Response to Sport England’s New 10-Year Strategy, ‘Uniting the Movement’

The new Sport England 10-year strategy has filled me with hope and enthusiasm. With a vision to tackle inequality and create a nation of “more equal, inclusive and connected communities’, there is finally official recognition that, rather than being treated as a ‘siloed package’ physical activity should be integrated into all aspects of life through a whole-system approach to local delivery.

To quote Tim Hollingsworth, CEO, Sport England, “If you start to embed the benefit of sport and physical activity within the local authority and its wider ambition – so you really do connect it to health, to education, to transport and in many cases to tackling anti-social behaviour, or some of the other problems faced in those local environments – you can suddenly have a very different discussion with local authorities about the role that sport can play in their communities. Suddenly it becomes a much better basis for sustained investment and engagement.” Hear, hear, Mr Holllingsworth.

It is also encouraging that ‘active environments‘ has been recognised as one of the areas of focus. This is music to my ears.

If we are to change behaviours, especially amongst social groups who are traditionally less active, and encourage more people to move, we need to create and nurture  environments that engage and inspire. Opportunities to be active need to be all around us, embedded in daily routines.

The population’s reaction to the COVID induced lockdowns has been an interesting lesson. During times of extended social restrictions, many people have reengaged with the environment, exploring the walks and cycles available to them from their front doors. This has demonstrated that, even when leisure centres and gyms are closed, the environment around us can support an active community, if it is designed to deliver safe, enjoyable and fulfilling experiences.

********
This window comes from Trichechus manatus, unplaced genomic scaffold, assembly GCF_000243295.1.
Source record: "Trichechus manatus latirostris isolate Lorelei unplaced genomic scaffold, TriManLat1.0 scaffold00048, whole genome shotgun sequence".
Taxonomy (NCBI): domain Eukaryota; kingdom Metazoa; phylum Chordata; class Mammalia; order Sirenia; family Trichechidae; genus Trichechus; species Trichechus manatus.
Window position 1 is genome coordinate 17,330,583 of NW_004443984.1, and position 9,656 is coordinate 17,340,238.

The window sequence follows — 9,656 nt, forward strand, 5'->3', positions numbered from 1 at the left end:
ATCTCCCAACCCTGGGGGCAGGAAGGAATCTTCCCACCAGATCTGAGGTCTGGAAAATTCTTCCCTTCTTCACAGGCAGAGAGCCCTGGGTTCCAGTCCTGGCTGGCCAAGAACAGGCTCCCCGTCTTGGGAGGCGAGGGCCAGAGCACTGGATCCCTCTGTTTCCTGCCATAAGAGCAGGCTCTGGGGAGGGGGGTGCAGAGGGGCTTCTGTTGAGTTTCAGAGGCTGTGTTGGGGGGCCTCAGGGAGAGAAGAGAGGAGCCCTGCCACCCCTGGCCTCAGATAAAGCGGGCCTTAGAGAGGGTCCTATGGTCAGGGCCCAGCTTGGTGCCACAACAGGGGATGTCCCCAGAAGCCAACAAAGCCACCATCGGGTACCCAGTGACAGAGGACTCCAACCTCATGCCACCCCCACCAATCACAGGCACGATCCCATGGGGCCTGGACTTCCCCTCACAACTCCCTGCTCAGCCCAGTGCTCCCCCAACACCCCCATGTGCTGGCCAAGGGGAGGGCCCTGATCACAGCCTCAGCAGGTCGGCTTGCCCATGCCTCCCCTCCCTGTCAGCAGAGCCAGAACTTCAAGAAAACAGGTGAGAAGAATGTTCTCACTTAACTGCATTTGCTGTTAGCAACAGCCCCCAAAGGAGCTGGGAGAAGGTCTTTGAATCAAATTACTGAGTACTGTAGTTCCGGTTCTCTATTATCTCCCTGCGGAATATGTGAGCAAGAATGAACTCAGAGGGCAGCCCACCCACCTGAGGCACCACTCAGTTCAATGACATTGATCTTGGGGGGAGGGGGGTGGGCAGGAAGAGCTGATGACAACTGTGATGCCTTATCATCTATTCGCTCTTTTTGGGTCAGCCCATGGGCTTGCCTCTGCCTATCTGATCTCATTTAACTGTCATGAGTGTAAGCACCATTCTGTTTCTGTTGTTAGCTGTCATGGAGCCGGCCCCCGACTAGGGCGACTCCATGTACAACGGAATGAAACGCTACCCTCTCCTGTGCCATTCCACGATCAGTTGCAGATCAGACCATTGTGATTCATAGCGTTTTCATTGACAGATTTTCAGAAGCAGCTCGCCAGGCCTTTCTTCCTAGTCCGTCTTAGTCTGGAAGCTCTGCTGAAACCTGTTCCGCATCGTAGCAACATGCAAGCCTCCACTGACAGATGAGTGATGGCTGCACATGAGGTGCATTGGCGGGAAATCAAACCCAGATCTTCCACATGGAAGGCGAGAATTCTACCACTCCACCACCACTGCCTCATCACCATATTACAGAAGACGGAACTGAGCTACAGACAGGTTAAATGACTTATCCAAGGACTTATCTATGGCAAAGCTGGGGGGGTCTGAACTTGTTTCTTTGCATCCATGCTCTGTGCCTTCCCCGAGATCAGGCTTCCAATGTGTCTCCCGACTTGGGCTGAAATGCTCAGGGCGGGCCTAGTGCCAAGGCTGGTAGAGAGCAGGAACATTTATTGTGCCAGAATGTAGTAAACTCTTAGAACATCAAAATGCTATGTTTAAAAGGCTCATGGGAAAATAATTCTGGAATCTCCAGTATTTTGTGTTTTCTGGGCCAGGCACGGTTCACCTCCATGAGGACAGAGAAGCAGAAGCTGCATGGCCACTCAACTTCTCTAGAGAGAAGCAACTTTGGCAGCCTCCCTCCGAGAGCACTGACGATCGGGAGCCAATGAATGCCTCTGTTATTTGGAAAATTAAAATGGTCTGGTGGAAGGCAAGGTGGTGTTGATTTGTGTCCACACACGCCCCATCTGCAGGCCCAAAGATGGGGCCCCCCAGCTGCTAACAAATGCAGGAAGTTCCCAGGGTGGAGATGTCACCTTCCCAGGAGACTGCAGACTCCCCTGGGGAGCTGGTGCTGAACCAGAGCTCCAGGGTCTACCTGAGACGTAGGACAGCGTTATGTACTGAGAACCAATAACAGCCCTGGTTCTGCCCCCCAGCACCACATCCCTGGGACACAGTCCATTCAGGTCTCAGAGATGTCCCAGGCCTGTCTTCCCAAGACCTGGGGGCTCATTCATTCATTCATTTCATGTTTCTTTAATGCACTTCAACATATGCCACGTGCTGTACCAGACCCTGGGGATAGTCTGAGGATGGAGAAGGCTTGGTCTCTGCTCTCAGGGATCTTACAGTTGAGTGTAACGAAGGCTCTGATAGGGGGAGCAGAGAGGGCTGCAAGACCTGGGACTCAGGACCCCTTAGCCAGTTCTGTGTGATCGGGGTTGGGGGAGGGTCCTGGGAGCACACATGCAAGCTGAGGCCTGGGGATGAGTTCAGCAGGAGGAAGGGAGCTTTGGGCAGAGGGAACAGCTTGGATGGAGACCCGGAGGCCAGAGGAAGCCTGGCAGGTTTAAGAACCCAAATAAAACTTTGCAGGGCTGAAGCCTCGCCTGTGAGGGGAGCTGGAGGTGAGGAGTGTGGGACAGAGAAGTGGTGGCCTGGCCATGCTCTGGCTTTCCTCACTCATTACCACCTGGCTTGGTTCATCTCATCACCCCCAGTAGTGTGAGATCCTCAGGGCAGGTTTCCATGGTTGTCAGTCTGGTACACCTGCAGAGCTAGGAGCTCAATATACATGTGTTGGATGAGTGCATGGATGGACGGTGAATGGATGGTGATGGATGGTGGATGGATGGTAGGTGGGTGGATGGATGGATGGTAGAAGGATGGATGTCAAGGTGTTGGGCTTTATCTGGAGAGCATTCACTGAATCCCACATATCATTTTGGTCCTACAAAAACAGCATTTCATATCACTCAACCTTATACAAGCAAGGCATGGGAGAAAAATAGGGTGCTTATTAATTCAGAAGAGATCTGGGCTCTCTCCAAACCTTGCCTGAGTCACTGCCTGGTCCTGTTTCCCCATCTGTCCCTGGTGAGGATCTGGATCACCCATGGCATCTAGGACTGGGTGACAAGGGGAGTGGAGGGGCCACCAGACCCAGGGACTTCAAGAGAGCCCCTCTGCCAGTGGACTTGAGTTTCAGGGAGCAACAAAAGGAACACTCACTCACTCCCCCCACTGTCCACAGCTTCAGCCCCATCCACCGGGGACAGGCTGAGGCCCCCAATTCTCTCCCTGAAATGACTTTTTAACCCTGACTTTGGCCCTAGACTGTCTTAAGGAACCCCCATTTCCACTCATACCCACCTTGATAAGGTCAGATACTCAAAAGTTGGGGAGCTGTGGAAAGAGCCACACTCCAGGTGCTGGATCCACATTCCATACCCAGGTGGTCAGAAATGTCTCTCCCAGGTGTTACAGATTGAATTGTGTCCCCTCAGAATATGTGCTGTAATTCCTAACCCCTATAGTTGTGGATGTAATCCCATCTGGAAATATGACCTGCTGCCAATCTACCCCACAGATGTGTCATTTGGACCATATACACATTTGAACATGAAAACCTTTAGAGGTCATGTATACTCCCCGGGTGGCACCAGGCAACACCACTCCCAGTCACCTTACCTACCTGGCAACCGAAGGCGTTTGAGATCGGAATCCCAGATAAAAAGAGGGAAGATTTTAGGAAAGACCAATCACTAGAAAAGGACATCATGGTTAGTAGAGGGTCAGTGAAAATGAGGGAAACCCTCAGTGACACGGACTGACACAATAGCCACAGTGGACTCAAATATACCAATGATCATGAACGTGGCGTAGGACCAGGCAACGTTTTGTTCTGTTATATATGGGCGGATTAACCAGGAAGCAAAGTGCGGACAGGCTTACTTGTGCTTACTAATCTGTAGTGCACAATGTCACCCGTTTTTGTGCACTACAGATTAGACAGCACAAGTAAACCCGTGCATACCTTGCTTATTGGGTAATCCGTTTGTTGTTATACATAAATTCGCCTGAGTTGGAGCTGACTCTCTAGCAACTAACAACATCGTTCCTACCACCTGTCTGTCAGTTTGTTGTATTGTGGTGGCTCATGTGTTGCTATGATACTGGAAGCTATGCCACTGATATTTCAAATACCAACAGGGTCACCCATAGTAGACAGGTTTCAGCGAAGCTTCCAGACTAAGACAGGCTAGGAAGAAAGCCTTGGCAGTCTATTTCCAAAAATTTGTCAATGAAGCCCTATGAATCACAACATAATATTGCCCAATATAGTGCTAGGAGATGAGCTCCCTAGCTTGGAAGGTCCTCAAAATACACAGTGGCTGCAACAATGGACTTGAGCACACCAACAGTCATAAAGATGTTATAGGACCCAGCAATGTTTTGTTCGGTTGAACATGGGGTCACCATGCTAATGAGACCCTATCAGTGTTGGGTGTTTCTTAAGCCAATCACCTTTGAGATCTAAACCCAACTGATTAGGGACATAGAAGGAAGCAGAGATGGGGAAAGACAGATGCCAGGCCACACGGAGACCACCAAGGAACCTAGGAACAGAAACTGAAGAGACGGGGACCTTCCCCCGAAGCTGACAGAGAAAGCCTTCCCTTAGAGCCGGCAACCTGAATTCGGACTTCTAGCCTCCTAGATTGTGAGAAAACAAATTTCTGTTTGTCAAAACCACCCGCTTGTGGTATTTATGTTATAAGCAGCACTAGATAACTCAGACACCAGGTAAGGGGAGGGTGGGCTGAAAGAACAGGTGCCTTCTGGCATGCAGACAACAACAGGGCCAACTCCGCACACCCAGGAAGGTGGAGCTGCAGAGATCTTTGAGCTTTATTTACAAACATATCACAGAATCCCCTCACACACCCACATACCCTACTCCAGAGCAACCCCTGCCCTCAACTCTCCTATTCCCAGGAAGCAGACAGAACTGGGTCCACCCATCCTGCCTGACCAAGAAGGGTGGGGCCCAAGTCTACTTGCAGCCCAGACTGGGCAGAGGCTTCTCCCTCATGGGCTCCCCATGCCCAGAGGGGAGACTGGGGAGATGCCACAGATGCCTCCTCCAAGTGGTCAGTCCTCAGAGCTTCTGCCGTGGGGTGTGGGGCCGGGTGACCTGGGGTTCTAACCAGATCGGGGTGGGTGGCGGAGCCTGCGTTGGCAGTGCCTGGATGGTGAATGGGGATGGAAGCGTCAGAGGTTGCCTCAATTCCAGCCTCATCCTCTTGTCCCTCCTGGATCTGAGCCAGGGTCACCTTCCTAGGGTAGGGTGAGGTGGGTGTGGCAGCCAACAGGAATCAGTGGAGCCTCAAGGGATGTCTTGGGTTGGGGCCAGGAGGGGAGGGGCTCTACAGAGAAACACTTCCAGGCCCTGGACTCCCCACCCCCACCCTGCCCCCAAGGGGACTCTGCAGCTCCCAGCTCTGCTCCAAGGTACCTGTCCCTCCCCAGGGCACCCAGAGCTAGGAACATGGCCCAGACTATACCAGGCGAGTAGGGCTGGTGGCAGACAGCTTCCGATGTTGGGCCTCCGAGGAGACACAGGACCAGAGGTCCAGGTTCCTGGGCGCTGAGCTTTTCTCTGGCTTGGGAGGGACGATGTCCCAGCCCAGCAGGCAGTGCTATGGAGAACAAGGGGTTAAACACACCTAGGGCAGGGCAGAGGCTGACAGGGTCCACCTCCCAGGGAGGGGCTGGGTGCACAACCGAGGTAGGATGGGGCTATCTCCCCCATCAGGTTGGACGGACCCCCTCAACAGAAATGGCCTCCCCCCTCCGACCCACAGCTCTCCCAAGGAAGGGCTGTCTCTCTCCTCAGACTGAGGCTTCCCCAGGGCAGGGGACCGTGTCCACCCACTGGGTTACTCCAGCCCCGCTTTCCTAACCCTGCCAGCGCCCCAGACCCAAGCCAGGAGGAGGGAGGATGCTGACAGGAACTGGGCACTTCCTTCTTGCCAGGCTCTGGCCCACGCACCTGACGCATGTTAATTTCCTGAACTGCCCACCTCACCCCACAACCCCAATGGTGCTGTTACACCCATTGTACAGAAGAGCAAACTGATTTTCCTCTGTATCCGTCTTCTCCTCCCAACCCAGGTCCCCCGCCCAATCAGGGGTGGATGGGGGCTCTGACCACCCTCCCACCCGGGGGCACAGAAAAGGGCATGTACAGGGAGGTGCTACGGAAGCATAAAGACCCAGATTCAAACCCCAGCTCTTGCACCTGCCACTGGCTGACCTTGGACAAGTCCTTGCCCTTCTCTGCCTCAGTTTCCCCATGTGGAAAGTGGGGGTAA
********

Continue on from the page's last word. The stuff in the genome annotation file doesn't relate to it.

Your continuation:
As one of the UK’s leading leisure developers, a large percentage of the work we deliver at Alliance involves the regeneration and repurposing of leisure centres. However, and this is where is gets exciting, more and more of our work with local authorities involves exploring opportunities to incorporate physical activity into wider planning and development.

I believe the new Sport England strategy will encourage local authorities to invite their in-house or contracted leisure teams into conversations around the achievement of broad community objectives. Dedicated leisure facilities need to be intrinsically linked to other community services, with parks and playgrounds strategically positioned and well maintained. I believe the provision of attractive, well maintained active environments will become a key driver in property purchasing decisions moving forwards, with people keen to live in a place that offers more than a good local school and shops.

This strategy document is a positive step in the right direction but to deliver its aims will require significant change in the way physical activity is perceived and delivered. The fact that leisure services are still not valued as a statutory requirement needs to change. There needs to be a widespread understanding and acceptance of the vital role sport and physical activity can place in the creation of a happy, healthy and prosperous society.

Well done, Sport England. Uniting The Movement is a 10 year strategy and it is certainly true that change of this magnitude will not take place overnight. However, recognition of the need to change and a vision for how change will be encouraged is a good place to start.